The Polaroid camera is an important prop in the film. In Andi’s words, Clare documents disappointment.
Cast: Teresa Palmer, Max Riemelt
Director: Cate Shortland
Wanderlust”, “escape”, “solo traveller” — these are but some of the many clichéd words that social media in general, and listicle websites in particular, regularly bombard their users with their glorification of the idea of globetrotting. Some writers on social media even brag about giving up their corporate jobs, packing their bags, and embarking on a journey of “self-discovery”, for no experience is an enriching as travelling, specially alone. By feeding us this rose-tinted, high-budgeted elitist fantasy, they often overlook other darker possibilities of being alone in a foreign land.
Pierre Morel’s Taken is one very famous example where two young women fall prey to sex traffickers, but the film is about its male protagonist’s heroics. Cate Shortland’s Berlin Syndrome, adapted from the novel of the same name by Melanie Joosten, focuses its lens on the woman. Clare is a young Australian photographer whose interest in architecture brings her to Berlin. She gets inspired by pre-existing architectural photography while at work in Australia that compels her to “discover” herself. Yes, but as a photographer who later hopes to publish her own book. How refreshing it is to have a female protagonist with a sense of purpose and ambition. She is a contemporary flâneuse, slowly ambling through the tiny shops and flea markets of Berlin, observing the city as it exists in its streets and by-lanes. The iconic structures of Berlin are there too, of course, but Clare’s camera hungers for something else.
It is on a street that she encounters Andi, an English teacher at a high school, who employs the ruse of dropping his books to get her attention as they both leave a bookstore. Sparks fly immediately, and he takes her to places that regular tourist guides don’t take into account. He endears her with his bad English as he confuses “contemplating” life with “complicating” it, and she is too smitten to notice that this slip-up belies his profession. They have a one-night stand at his place, which is a labyrinth of doors. The signs of danger are already there; the background score remains ominous even as two have sex because the intention is not to hide from the audience that Andi is not trustworthy, but to gradually reveal the extent of his depravity. He locks her up in his apartment the next morning before going to work, and upon returning pretends to have forgotten to leave the keys behind. The same happens the next day when Clare finds a Polaroid photo of her naked self, hidden in a book, with “mine” written on her shoulder. His sense of entitlement awakens her to the trap she has fallen into. The windows are double-paned, one room in the apartment is inaccessible to her, there are no tools at hand, and — the horror of horrors — the entire apartment block is unoccupied.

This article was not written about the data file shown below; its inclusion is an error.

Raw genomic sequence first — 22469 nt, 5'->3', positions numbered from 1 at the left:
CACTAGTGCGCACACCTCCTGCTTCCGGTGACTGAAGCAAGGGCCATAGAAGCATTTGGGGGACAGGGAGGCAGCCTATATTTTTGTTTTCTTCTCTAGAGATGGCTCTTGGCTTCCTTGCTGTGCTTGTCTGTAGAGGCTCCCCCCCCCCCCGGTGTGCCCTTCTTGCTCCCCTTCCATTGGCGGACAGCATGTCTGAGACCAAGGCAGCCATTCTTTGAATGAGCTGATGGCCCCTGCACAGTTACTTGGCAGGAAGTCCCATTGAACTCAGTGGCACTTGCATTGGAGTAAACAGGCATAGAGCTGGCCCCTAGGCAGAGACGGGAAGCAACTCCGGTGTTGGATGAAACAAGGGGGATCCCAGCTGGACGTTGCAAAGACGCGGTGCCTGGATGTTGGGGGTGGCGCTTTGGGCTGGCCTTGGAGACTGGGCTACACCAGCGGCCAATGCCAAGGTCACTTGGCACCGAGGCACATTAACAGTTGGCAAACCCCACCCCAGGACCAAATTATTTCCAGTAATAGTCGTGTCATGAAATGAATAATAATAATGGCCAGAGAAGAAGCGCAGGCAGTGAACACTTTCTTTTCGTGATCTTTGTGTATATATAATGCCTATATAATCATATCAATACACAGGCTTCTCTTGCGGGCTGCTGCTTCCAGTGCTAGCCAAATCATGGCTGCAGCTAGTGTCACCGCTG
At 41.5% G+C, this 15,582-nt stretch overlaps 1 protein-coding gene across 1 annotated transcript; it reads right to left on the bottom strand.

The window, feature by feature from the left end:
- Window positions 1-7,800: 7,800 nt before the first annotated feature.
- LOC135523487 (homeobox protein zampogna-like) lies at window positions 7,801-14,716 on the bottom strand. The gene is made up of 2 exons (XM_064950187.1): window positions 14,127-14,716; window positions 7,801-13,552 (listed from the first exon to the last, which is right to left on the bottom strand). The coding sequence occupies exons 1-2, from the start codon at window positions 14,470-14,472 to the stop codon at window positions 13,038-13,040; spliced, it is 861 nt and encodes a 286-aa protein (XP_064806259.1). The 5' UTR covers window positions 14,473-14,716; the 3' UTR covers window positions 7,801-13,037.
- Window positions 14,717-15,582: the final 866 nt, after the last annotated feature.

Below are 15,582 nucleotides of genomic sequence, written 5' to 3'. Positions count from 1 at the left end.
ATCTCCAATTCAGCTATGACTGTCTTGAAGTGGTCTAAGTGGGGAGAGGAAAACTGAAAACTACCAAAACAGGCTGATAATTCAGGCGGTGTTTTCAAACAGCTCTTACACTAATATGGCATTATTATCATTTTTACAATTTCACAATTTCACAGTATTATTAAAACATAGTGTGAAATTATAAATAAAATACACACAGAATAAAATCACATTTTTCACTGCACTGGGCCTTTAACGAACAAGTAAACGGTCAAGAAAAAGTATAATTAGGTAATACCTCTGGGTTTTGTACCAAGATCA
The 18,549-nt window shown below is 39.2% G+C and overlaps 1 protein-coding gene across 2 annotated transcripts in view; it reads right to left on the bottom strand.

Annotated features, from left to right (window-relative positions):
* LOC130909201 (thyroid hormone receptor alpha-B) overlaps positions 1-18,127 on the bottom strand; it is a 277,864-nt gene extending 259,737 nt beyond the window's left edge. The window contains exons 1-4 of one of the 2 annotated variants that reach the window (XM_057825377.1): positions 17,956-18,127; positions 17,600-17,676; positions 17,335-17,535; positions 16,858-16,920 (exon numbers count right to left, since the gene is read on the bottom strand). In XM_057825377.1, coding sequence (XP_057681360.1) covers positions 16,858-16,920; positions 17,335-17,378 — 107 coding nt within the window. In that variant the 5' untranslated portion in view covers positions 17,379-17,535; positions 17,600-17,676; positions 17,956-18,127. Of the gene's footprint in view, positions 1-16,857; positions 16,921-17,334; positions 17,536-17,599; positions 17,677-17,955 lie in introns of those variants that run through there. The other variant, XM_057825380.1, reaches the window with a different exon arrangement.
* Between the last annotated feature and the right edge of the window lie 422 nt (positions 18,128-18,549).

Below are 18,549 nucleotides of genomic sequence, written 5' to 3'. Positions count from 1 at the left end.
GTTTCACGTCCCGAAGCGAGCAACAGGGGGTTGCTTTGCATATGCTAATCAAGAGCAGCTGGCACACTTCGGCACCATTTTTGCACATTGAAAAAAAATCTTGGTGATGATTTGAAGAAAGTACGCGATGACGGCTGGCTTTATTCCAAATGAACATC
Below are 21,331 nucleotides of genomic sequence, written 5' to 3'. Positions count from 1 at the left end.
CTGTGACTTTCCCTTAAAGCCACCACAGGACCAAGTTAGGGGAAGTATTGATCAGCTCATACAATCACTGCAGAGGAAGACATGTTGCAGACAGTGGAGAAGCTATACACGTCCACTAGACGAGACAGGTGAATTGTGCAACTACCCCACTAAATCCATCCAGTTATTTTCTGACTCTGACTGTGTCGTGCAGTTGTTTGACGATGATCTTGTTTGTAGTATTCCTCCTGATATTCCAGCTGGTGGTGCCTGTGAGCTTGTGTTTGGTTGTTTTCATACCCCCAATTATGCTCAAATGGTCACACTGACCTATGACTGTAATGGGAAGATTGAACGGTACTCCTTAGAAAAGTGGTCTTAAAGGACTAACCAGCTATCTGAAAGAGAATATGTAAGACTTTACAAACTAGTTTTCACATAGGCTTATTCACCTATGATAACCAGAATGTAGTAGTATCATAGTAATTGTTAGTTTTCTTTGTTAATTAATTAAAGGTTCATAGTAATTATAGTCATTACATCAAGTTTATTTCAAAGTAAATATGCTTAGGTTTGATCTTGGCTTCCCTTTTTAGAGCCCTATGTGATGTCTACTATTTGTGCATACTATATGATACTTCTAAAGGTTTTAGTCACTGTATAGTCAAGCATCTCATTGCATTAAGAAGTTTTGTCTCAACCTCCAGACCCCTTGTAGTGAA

The Polaroid camera is an important prop in the film. In Andi’s words, Clare documents disappointment. She does not photograph the remains of the Berlin Wall before her captivity, but the abandoned buildings in erstwhile East Berlin — the ruins of what could have been, of shattered Communist dreams. Andi has his own idiosyncrasies when it comes to photography. He fetishises his prisoner’s body, takes pictures of her even when she is asleep, and disappears into the room which Clare cannot get into. Months go by and Clare begins to exhibit symptoms of Stockholm syndrome, but should her altered behaviour affect the viewer’s feelings towards Andi?
In order to avoid any spoilers, I can only add that the film — directed, produced, written, scored and cinematographed by women — can rattle the viewer in its portrayal of the silent, predatory nature of deranged men. It is not only a solo traveller’s nightmare; it is the primal fear of men that women everywhere live with, particularly when they find themselves without the solidarity of other women.
The writer is programmer, Lightcube Film Society